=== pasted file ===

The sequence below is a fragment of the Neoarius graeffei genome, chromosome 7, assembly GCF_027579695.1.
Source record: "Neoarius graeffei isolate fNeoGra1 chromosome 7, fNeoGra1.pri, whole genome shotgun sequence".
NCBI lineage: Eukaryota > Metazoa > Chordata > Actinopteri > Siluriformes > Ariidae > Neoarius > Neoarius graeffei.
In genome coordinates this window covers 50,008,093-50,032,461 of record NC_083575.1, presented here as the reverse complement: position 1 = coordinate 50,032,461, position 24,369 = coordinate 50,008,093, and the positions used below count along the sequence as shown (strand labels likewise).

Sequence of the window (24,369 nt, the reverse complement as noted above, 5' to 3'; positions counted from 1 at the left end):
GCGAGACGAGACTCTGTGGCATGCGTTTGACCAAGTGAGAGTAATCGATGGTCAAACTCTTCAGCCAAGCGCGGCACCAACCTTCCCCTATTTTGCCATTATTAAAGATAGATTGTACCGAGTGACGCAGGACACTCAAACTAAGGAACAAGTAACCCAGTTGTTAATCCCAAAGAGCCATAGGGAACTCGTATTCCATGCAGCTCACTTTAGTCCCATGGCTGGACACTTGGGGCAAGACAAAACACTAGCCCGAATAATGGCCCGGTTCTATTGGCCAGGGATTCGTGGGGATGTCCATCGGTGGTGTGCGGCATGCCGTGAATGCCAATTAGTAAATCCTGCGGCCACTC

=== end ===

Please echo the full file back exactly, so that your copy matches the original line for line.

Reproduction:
The sequence below is a fragment of the Neoarius graeffei genome, chromosome 7, assembly GCF_027579695.1.
Source record: "Neoarius graeffei isolate fNeoGra1 chromosome 7, fNeoGra1.pri, whole genome shotgun sequence".
NCBI lineage: Eukaryota > Metazoa > Chordata > Actinopteri > Siluriformes > Ariidae > Neoarius > Neoarius graeffei.
In genome coordinates this window covers 50,008,093-50,032,461 of record NC_083575.1, presented here as the reverse complement: position 1 = coordinate 50,032,461, position 24,369 = coordinate 50,008,093, and the positions used below count along the sequence as shown (strand labels likewise).

Sequence of the window (24,369 nt, the reverse complement as noted above, 5' to 3'; positions counted from 1 at the left end):
GCGAGACGAGACTCTGTGGCATGCGTTTGACCAAGTGAGAGTAATCGATGGTCAAACTCTTCAGCCAAGCGCGGCACCAACCTTCCCCTATTTTGCCATTATTAAAGATAGATTGTACCGAGTGACGCAGGACACTCAAACTAAGGAACAAGTAACCCAGTTGTTAATCCCAAAGAGCCATAGGGAACTCGTATTCCATGCAGCTCACTTTAGTCCCATGGCTGGACACTTGGGGCAAGACAAAACACTAGCCCGAATAATGGCCCGGTTCTATTGGCCAGGGATTCGTGGGGATGTCCATCGGTGGTGTGCGGCATGCCGTGAATGCCAATTAGTAAATCCTGCGGCCACTC